[17]
Title: Characterization of the Atmospheric Muon Flux in IceCube
Subjects: High Energy Astrophysical Phenomena (astro-ph.HE)

Muons produced in atmospheric cosmic ray showers account for the by far dominant part of the event yield in large-volume underground particle detectors. The IceCube detector, with an instrumented volume of about a cubic kilometer, has the potential to conduct unique investigations on atmospheric muons by exploiting the large collection area and the possibility to track particles over a long distance. Through detailed reconstruction of energy deposition along the tracks, the characteristics of muon bundles can be quantified, and individual particles of exceptionally high energy identified. The data can then be used to constrain the cosmic ray primary flux and the contribution to atmospheric lepton fluxes from prompt decays of short-lived hadrons.
In this paper, techniques for the extraction of physical measurements from atmospheric muon events are described and first results are presented. The multiplicity spectrum of TeV muons in cosmic ray air showers for primaries in the energy range from the knee to the ankle is derived and found to be consistent with recent results from surface detectors. The single-muon energy spectrum is determined up to PeV energies and shows a clear indication for the emergence of a distinct spectral component from prompt decays of short-lived hadrons. The magnitude of the prompt flux, which should include a substantial contribution from light vector meson di-muon decays, is consistent with current theoretical predictions.
The variety of measurements and high event statistics can also be exploited for the evaluation of systematic effects. In the course of this study, internal inconsistencies were found which indicate the presence of an unexplained effect outside the range of detector systematics. The underlying cause could be related to the hadronic interaction models used to describe muon production in air showers.

[18]
Title: Mastering the effects of peculiar velocities in cosmic voids
Comments: 12 pages, 12 figures and 2 tables, prepared for submission to MNRAS. Comments welcome ( pisani@cppm.in2p3.fr )
Subjects: Cosmology and Nongalactic Astrophysics (astro-ph.CO)

How do peculiar velocities affect observed voids? To answer this question we use the VIDE toolkit to identify voids in mock galaxy populations embedded within an N-body simulation both with and without peculiar velocities included. We compare the resulting void populations to assess the impact on void properties. We find that void abundances and spherically-averaged radial density profiles are mildly affected by peculiar velocities. However, peculiar velocities can distort by up to 10% the shapes for a particular subset of voids depending on the void size and density contrast, which can lead to increased variance in Alcock-Paczy\'nski test. We offer guidelines for performing optimal cuts on the void catalogue to reduce this variance by removing the most severely affected voids while preserving the unaffected ones. In addition, since this shape distortion is largely limited to the line of sight, we show that the void radii are only affected at the $\sim$ 10% level and the macrocenter positions at the $\sim$ 20% (even before performing cuts), meaning that cosmological probes based on the Integrated Sachs-Wolfe and gravitational lensing are not severely impacted by peculiar velocities.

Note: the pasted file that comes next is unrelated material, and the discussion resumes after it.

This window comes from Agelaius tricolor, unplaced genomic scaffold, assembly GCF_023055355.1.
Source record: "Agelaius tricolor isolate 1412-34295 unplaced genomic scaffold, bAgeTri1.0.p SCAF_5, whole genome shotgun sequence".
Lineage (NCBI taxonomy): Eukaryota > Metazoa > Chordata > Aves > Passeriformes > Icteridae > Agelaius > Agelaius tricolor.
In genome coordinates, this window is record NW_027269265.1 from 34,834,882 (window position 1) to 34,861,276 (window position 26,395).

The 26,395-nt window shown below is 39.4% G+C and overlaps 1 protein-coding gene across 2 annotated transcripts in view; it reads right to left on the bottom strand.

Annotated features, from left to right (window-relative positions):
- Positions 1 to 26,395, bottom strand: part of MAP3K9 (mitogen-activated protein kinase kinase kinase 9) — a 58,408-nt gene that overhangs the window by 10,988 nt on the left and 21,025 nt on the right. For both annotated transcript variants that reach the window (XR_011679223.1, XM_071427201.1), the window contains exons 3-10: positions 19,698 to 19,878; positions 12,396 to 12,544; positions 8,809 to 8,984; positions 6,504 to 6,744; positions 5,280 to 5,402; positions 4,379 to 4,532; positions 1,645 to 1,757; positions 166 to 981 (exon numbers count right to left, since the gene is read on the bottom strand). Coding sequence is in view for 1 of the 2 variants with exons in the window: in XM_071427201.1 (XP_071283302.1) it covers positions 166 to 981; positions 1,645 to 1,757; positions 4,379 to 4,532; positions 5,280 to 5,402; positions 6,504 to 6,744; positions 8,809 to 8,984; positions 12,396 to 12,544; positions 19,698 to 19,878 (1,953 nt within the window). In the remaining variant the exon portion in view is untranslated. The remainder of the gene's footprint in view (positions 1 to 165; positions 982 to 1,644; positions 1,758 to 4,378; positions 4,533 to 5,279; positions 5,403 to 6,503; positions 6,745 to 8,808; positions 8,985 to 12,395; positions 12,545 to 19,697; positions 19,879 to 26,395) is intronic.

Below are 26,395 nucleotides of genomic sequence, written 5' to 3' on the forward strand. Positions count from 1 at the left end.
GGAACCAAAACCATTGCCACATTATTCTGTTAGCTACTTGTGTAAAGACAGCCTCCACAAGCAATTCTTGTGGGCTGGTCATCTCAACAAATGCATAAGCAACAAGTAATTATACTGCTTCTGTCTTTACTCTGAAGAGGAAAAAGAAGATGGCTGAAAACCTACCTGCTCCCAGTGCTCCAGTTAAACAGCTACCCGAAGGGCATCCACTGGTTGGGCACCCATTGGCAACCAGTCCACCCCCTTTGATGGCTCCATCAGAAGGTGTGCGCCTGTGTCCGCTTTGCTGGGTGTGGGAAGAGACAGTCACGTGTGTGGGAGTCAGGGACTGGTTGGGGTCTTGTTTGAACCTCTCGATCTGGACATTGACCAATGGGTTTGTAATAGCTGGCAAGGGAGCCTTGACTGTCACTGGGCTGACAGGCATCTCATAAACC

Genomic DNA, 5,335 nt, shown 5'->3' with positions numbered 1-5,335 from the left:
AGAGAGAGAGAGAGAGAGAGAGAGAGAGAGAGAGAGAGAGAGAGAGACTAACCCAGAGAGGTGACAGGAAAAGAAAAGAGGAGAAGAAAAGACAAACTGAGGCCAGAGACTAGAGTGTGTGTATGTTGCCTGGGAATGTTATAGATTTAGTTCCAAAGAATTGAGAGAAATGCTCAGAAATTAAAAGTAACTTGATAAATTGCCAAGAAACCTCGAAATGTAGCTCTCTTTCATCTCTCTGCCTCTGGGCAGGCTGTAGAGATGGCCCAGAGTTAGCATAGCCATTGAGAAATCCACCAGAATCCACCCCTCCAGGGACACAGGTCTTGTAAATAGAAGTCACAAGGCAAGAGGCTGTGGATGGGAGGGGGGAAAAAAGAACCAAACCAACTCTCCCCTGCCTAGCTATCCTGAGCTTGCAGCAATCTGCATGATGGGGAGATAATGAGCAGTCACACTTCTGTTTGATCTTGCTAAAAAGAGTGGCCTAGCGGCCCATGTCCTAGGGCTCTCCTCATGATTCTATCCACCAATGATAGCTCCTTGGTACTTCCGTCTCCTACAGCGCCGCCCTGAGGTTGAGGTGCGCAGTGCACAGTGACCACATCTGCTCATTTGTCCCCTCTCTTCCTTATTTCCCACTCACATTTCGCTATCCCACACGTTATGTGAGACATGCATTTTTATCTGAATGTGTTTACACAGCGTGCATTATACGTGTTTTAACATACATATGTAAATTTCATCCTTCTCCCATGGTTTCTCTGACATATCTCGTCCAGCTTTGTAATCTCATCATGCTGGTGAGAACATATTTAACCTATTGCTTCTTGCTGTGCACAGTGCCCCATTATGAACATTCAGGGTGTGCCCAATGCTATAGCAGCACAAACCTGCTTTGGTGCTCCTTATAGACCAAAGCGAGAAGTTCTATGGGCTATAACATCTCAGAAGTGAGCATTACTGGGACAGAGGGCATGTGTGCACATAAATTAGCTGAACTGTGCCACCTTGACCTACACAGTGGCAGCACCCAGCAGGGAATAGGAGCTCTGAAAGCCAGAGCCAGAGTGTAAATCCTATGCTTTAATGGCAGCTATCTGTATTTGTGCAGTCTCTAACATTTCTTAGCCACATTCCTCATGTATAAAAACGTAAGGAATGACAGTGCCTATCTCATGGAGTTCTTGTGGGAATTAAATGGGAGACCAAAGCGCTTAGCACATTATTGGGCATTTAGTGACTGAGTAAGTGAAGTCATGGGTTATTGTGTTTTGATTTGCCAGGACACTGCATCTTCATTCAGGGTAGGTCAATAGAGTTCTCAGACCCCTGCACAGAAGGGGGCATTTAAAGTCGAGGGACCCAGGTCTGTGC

[19]
Title: CCD polarimetry of distant comets C/2010 S1 (LINEAR) and C/2010 R1 (LINEAR) at the 6-m telescope of the SAO RAS
Subjects: Earth and Planetary Astrophysics (astro-ph.EP)

We present first measurements of the degree of linear polarization of distant comets C/2010 S1 (LINEAR) and C/2010 R1 (LINEAR) at heliocentric distances r= 5.9 - 7.0 AU. Observations were carried out with the SCORPIO-2 focal reducer at the 6-m telescope of the SAO RAS. Both comets showed considerable level of activity beyond a zone where water ice sublimation is negligible (up to 5 AU). Significant spatial variations both in the intensity and polarization are found in both comets. The slope of radial profiles of intensity changes gradually with the distance from the photocenter: from - 0.7 near the nucleus up to about - 1.3 for larger distances (up to 100000 km). The variation in polarization profiles indicates the non uniformity in the polarization distribution over the coma. The polarization degree over the coma gradually increases (in absolute value) with increasing the photocentric distance from of about - 1.9% up to - 3% for comet C/2010 S1 (LINEAR), and from of about - 2.5% up to - 3.5% for comet C/2010 R1 (LINEAR). These polarization values are significantly higher than typical value of the whole coma polarization (-1.5%) for comets at heliocentric distances less than 5 AU. The obtained photometric and polarimetric data are compared with those derived early for other comets at smaller heliocentric distances. Numerical modeling of light scattering characteristics was performed for media composed of particles with different refractive index, shape, and size. The computations were made by using the superposition T-matrix method. We obtained that for comet C/2010 S1 (LINEAR), the dust in the form of aggregates of overall radius R ~ 1.3 {\mu}m composed of N = 1000 spherical monomers with radius a = 0.1 {\mu}m, refractive index m = 1.65 + i 0.05, allows to obtain a satisfactory agreement between the results of polarimetric observations of comet C/2010 S1 and computations.

[20]
Title: Mass ratio of the 2 pc binary brown dwarf LUH16 and limits on planetary companions from astrometry